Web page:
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Australian Premier Says Sri Lanka Safe Amid Refugee Row

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  • Australian Premier Says Sri Lanka Safe Amid Refugee Row

    Australian Premier Says Sri Lanka Safe Amid Refugee Row
    03 July 2014

    SYDNEY(DPA) The government has declined to comment this week on reports that an Australian customs vessel intercepted a boatload of 153 Tamils, including 37 children, in the Indian Ocean, based on a phone call to reporters from a man saying he was a passenger.

    Fairfax media said they were given a cursory interview before being rejected for admission to Australia as refugees.

    Abbott and Immigration Scott Morrison refused to comment on the reports, but said they were determined that no boats would reach Australia.

    When pressed on the fate of the asylum seekers by reporters in Canberra, Abbott said boats would be turned around when it was safe to do so.

    "Sri Lanka is not everyone's idea of the ideal society but it is at peace," Abbott told reporters. "A horrific civil war has ended. I believe that there has been a lot of progress when it comes to human rights and the rule of law in Sri Lanka."

    Labor's shadow immigration spokesman Richard Marles said the public had a right to know what the government was doing with the would-be refugees.

    Greens leader Christine Milne said if the Tamils were being sent back to Sri Lanka it was the first case of Australia returning people to countries where they are being persecuted.

  • #2
    Is Australia Betraying Its Past By Handing Over Would Be Refugees in Boats?
    Azadeh Dastyari
    Thursday, July 3, 2014

    AUSTRALIA appears to have reached a new all-time low in its violation of international obligations and its treatment of vulnerable people seeking Australia's protection.

    If widespread media reports are true, Australia is preparing to hand over to the Sri Lankan Navy a group of Tamil asylum seekers who fled Sri Lanka. The group reportedly includes 37 children and may include refugees and people at risk of torture.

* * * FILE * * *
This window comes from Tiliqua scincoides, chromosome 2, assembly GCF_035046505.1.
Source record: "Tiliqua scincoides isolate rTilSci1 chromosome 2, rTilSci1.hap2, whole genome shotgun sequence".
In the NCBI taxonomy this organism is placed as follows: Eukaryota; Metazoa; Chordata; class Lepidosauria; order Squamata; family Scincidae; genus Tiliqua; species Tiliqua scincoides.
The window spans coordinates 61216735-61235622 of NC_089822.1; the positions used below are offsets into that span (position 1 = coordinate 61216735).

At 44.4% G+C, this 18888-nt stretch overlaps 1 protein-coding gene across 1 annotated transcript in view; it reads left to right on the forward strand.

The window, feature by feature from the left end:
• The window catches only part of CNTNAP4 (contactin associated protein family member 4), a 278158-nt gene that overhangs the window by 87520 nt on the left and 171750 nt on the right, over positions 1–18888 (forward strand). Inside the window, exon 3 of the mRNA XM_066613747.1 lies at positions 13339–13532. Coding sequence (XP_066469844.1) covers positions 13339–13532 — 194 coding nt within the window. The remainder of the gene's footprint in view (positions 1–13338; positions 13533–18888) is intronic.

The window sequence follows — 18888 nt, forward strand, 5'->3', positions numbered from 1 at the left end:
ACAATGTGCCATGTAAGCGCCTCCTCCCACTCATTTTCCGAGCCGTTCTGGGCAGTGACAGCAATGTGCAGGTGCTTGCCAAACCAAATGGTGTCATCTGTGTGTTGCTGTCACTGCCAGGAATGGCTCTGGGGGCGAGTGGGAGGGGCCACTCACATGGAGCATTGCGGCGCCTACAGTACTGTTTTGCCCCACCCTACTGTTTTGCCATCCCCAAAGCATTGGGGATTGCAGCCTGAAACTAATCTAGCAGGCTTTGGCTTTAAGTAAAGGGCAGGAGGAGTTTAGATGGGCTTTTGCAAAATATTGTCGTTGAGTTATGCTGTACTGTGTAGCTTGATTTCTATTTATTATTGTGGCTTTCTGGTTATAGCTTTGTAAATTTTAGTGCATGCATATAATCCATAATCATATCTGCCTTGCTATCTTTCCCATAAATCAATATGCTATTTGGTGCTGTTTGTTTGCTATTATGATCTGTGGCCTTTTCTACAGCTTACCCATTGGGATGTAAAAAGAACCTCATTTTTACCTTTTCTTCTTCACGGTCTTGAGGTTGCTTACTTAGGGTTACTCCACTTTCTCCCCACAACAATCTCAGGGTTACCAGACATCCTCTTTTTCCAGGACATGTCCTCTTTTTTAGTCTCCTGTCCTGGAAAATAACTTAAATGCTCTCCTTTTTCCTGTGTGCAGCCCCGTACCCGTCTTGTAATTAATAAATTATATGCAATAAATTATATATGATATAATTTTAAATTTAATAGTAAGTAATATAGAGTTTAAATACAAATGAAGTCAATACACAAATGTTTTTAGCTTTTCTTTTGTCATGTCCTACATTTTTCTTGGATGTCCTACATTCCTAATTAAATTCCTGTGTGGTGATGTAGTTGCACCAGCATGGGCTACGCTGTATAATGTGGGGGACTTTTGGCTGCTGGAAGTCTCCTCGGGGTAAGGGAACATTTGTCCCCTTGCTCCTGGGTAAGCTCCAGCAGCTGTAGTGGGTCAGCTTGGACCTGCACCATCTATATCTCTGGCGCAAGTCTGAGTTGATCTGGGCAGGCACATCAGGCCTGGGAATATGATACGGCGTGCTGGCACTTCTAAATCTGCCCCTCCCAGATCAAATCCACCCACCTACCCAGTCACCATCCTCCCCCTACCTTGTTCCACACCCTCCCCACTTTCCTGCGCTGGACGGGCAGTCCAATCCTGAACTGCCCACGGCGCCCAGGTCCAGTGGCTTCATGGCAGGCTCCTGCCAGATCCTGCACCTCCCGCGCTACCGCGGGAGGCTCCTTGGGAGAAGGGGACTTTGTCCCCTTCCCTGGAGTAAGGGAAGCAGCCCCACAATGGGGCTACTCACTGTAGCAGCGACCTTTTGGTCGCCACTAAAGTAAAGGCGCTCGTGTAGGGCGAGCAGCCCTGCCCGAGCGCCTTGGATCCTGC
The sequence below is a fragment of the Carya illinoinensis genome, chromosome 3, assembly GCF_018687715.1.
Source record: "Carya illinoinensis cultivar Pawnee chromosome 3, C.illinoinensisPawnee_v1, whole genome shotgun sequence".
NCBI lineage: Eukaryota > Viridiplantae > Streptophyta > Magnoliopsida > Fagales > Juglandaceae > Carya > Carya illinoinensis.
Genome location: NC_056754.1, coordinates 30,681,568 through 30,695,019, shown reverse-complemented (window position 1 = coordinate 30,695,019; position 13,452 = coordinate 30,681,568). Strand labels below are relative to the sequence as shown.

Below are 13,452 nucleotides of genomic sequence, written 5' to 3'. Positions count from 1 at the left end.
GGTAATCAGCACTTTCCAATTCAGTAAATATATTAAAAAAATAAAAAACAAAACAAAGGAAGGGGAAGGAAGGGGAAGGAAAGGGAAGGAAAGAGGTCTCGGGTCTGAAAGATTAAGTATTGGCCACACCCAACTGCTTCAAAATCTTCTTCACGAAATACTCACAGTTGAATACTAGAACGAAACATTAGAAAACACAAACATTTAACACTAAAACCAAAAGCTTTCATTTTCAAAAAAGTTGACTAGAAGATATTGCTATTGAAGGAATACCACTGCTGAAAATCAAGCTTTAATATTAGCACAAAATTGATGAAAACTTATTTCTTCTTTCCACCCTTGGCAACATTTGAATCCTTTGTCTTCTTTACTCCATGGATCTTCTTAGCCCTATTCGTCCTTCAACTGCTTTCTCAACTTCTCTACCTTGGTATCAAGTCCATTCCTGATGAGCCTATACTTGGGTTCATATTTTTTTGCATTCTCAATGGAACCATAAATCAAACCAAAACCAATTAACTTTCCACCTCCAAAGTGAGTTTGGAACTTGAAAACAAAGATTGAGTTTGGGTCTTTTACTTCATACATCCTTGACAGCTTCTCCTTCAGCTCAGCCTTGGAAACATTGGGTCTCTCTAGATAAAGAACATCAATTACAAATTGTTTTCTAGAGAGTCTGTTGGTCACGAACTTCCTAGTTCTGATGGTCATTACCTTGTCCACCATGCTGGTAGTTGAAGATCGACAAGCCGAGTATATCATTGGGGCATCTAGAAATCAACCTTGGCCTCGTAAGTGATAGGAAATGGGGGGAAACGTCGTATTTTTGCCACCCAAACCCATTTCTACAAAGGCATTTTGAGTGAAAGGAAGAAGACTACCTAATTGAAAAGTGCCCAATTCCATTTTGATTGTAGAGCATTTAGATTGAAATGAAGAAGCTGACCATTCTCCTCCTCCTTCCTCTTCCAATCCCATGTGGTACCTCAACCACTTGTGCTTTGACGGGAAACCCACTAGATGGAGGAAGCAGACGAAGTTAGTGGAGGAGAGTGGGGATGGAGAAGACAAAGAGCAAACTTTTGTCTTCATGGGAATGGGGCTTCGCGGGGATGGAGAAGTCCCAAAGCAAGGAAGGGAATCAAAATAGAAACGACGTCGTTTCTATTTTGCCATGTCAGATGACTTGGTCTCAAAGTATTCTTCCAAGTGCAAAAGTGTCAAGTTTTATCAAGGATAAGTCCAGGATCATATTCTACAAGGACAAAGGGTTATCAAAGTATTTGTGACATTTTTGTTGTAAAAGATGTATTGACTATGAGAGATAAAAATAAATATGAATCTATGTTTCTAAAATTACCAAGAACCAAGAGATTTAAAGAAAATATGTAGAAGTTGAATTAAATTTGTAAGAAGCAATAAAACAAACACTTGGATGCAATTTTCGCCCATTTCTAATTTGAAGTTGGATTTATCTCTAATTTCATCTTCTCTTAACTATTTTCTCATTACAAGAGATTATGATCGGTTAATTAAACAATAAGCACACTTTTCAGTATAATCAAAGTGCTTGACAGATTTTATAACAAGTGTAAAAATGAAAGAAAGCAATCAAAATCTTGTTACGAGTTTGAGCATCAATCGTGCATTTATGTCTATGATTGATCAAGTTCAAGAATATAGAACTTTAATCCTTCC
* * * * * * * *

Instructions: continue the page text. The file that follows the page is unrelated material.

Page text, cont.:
The facts are sketchy and it is very difficult to work out the truth. The Australian government refuses to comment on ''on-water operational matters''. There have been contradictory statements from Sri Lankan officials.

    Screening processes

    It has been reported that Australia conducted rudimentary screening of the asylum seekers via teleconference to determine if they are refugees or at risk of torture.

    It is believed that Australia asked asylum seekers their ''name, country of origin, where they had come from and why they had left''.

    However, such screening is insufficient. It cannot adequately identify people whose life is in danger or who may need protection from torture and persecution.

    People are often sick, confused and overwhelmed at sea. They are unlikely to be in a position to articulate their need for protection.

    They may also be unaware of their rights or understand why they are being asked the questions they are being asked.

    Importantly, a teleconference requires a person who may have been persecuted or even tortured by government officials in the past to speak about their fears to a government official they cannot see, do not know and may not trust.

    There is little privacy on board sea vessels and there is no way of knowing if others on board the vessel will report what one is saying to the government one is fleeing.

    It is for these reasons that the United Nations High Commissioner for Refugees has previously called for the screening of asylum seekers intercepted at sea to be done on land.

    Possible international law breaches

    If Australia is in fact handing over Tamil refugees to the Sri Lankan government, the law being violated by Australia is very clear. Article 33 (1) of the UN Refugee Convention states: